As a business consultant and Qlik Architect, one of the very first things I preach is communication, communication, communication. Does this sound cliché, you’ve heard it before or I’m stating the obvious? The truth is, if you want to sustain your customers, get solid referrals and recommendations on your work, then this is going to be your basis for designing and developing Qlik applications that delight your customer. If we want to enjoy a successful QlikView consulting engagement, we must encourage great communication by asking the right questions.
The Discovery Process
As you embark on a Qlik design project, or better yet, during the presale, find out as much as possible about your customer. Learning as much as you can about their business will allow you to produce the best product and exceed their expectations. It simply goes back to the five W’s … Who, What, Where, When and Why … oh, and let’s not forget the How.
Let’s first focus on Who our customer is.
- Who is the intended “audience”? Meaning, who will be using Qlik and who will they be reporting their findings too? You want to provide them with the ability to easily and efficiently understand their data in a manner which will allow them to communicate and report quickly and thoroughly.
- Who are they as a business? What industry or internal department are they in, finance, manufacturing, sales or supply chain for example.
- Who are they as a business within their industry? Are they the leader who are setting the benchmark which other companies measure themselves against or are they striving to meet and exceed that benchmark?
Lets talk about What.
- What do they do? What are their strengths and weaknesses?
- What are they measuring or reporting? It could be operational goals, revenue, inventory, productivity, quality or sales BUT maybe it’s what they’re not measuring or reporting because it simply didn’t occur to them or was too difficult. A little investigation on your part can reveal what the industry benchmark is and if you investigate a little further – you can answer what their key competitors are measuring and reporting!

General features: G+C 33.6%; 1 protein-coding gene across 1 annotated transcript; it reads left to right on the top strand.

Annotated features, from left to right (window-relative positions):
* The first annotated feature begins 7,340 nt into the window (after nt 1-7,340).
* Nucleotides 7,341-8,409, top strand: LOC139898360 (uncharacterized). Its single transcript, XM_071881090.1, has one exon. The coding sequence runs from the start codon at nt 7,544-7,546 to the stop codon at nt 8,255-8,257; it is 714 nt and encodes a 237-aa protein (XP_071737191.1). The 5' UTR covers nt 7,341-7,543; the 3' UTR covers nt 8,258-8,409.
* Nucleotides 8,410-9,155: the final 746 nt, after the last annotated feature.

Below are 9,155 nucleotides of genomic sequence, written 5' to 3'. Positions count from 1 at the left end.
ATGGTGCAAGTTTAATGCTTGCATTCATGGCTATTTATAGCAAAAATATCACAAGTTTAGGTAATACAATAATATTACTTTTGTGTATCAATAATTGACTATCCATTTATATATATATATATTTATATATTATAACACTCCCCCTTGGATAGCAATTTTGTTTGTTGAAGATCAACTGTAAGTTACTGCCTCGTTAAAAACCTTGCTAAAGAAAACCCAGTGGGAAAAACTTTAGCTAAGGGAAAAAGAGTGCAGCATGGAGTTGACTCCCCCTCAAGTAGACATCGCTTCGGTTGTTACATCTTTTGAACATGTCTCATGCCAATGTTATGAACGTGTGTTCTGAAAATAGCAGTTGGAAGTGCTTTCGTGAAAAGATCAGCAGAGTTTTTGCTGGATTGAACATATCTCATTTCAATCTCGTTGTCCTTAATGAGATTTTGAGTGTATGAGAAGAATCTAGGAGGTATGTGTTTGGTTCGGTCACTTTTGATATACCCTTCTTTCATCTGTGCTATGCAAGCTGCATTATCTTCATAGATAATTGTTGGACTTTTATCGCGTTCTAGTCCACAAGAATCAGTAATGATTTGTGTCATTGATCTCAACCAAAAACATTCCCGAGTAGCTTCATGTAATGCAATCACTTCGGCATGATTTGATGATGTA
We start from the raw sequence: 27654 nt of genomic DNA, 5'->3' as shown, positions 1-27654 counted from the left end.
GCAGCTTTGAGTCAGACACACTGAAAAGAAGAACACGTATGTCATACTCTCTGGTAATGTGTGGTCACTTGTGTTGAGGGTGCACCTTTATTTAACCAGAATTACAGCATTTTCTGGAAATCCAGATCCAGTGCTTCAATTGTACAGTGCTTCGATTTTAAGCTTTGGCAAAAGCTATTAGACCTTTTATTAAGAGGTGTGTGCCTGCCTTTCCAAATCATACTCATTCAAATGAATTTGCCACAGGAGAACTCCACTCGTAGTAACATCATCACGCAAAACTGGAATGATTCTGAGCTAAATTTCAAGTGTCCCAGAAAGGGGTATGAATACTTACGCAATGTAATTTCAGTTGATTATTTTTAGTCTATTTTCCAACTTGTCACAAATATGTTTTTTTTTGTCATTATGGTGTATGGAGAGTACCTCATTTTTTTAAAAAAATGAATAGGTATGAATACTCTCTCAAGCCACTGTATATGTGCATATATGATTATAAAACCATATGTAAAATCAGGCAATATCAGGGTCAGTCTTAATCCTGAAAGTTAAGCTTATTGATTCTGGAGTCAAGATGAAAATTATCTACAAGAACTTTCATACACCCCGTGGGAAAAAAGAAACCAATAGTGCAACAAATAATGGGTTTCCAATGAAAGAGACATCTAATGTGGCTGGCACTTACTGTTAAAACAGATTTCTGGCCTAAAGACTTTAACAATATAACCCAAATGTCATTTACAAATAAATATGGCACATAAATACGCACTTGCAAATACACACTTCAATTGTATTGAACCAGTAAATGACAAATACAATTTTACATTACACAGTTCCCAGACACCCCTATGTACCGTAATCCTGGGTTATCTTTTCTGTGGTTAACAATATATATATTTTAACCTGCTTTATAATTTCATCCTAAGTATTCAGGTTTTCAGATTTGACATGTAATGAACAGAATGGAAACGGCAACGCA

- What can also be “What’s wrong with their current reporting method?” Ask them what they don’t like about their current reporting method. Then it’s your job to show them how it can be done correctly and/or demonstrate an alternate method to do so.
- What is their mission statement? What are their strategic goals and targets – 1, 5 and 10 year plans? This will greatly help in the development of their data/design architecture, knowing that eventually they want to be reporting via their website or on mobile devices. Maybe in the near future they are expanding or going to acquiring another business and the implications associated will allow you to plan and avoid backwards re-engineering the application.
Have a discussion about the Where.
- Where do they present or view their reports? It’s not always in the boardroom. It could be on the production floor, warehouse or via their website. This supports who is the intended audience – keep in mind you might need to alter your design for the environment where it will be displayed.
- Where are their services or products delivered? Are their logistic systems involved? A simple pie chart showing the % of sales per region is no longer adequate – Map it! Since they already have customer ship-to addresses, the volume shipped and value, display that data on an interactive map to visually see where they succeed and where they need to focus more attention.
- When do they report? We’re talking frequency – so it can be (but not limited to) hourly, daily, weekly, monthly, quarterly, annually etc … give them the options! Show them comparative analysis over time, current year versus previous year or the current month to date versus the same time last year.
- When do we need to deliver? We need to be able to either add resources to meet deadlines or guide customer expectations to a realistic level.
Identify the Why.
- Why are they reporting? Is it to improve processes? Are we building this to identify opportunities? Or are we just trying to satisfy basic reporting needs? The Why helps level-set the expected outputs. Maybe the project is expected to create Return-On-Investment.
How can be an important question.
- How are they currently reporting? Is someone manually updating a spreadsheet, taking countless hours, perhaps days, to gather data, clean it and display it? Here’s where Qlik will make you shine when you demonstrate how this will be virtually a hands-free, error-free, seamless process and will allow them to make more effective, efficient and productive use of their time. It is also here where you have an opportunity to measure ROI. How many hours have we saved in a month by implementing this analysis solution?
To be successful at QlikView consulting, we must take the attitude of “The more you know, the better off you are”. This mantra will enable you to delight your customers. The ROI will be the accolades, repeat business, recommendations and referrals. So back to my original statement about one key to success being communication – it’s communication with customers, suppliers and internally. The more you know about who they are as a business, the more you will show them how Qlik will open up that communication!
In future blogs I will drill down into each of these areas explaining and sharing the best practices used. Until then, a quote from W. Edwards Deming “In God we trust, all others must bring data.”